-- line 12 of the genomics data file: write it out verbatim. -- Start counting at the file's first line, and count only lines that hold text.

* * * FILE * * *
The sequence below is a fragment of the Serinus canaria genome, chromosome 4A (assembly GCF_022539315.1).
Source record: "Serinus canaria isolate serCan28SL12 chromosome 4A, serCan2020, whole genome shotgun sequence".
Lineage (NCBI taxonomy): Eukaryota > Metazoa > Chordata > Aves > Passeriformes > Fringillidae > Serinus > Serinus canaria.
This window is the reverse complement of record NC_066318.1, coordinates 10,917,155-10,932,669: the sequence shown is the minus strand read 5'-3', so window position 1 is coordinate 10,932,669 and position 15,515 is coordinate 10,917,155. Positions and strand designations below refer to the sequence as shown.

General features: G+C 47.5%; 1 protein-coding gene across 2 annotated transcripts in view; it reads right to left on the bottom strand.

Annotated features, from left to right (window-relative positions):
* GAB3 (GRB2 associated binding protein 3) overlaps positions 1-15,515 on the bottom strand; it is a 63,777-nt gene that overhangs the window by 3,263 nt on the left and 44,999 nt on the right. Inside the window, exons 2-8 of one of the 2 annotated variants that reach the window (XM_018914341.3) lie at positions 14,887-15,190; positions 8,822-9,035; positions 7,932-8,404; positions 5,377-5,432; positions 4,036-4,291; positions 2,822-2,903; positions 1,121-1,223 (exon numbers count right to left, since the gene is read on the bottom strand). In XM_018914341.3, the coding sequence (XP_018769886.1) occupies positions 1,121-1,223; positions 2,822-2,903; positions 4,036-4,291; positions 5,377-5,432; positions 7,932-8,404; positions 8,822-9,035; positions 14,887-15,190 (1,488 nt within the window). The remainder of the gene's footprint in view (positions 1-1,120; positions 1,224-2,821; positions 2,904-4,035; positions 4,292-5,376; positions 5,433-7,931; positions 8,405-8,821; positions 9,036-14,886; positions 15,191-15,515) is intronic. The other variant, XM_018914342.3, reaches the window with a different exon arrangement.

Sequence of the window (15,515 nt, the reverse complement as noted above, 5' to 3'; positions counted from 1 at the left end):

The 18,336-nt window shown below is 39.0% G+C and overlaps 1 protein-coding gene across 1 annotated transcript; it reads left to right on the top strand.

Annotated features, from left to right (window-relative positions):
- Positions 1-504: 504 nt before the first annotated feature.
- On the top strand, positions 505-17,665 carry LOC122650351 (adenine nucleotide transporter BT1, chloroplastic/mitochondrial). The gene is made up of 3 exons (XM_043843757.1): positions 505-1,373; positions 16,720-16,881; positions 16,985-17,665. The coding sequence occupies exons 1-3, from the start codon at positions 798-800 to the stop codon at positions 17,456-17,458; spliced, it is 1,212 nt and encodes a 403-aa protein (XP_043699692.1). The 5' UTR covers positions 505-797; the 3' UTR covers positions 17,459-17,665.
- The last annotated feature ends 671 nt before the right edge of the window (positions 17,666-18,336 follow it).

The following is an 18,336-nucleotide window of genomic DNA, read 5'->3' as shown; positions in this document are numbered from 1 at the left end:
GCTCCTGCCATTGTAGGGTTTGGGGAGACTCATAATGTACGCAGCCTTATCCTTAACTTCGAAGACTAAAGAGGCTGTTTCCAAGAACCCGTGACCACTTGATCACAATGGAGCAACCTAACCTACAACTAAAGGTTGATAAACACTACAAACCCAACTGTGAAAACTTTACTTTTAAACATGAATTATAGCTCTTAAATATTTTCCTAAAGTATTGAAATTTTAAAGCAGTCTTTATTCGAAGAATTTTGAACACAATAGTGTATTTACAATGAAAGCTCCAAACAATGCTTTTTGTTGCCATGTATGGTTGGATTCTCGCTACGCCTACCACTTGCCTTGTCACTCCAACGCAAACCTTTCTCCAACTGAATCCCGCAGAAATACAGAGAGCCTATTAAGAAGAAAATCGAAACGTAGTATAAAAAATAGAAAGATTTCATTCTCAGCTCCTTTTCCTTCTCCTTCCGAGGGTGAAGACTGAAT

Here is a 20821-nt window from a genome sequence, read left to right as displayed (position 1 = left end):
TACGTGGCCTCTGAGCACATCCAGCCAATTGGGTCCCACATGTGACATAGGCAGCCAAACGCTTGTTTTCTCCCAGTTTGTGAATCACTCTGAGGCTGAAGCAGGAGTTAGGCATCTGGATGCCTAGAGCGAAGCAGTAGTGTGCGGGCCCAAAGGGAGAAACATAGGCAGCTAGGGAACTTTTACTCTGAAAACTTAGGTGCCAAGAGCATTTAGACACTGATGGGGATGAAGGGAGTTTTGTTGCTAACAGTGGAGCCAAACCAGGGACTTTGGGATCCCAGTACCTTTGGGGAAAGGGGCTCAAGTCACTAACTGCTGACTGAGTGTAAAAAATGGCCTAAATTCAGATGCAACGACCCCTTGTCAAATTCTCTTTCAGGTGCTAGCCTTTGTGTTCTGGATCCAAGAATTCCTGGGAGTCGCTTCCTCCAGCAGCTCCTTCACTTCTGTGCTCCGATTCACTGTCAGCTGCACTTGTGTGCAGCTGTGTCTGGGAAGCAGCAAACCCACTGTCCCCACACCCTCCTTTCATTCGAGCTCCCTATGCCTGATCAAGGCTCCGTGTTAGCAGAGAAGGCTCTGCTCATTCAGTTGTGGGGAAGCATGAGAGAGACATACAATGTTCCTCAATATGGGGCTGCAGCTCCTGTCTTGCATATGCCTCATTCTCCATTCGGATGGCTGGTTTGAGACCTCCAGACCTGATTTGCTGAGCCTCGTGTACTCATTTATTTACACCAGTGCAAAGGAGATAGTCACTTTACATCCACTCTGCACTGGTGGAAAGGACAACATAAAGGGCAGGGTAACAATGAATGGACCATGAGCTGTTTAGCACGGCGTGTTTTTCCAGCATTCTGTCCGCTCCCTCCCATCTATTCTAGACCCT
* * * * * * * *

- On the top strand, positions 505-17,665 carry LOC122650351 (adenine nucleotide transporter BT1, chloroplastic/mitochondrial). The gene is made up of 3 exons (XM_043843757.1): positions 505-1,373; positions 16,720-16,881; positions 16,985-17,665. The coding sequence occupies exons 1-3, from the start codon at positions 798-800 to the stop codon at positions 17,456-17,458; spliced, it is 1,212 nt and encodes a 403-aa protein (XP_043699692.1). The 5' UTR covers positions 505-797; the 3' UTR covers positions 17,459-17,665.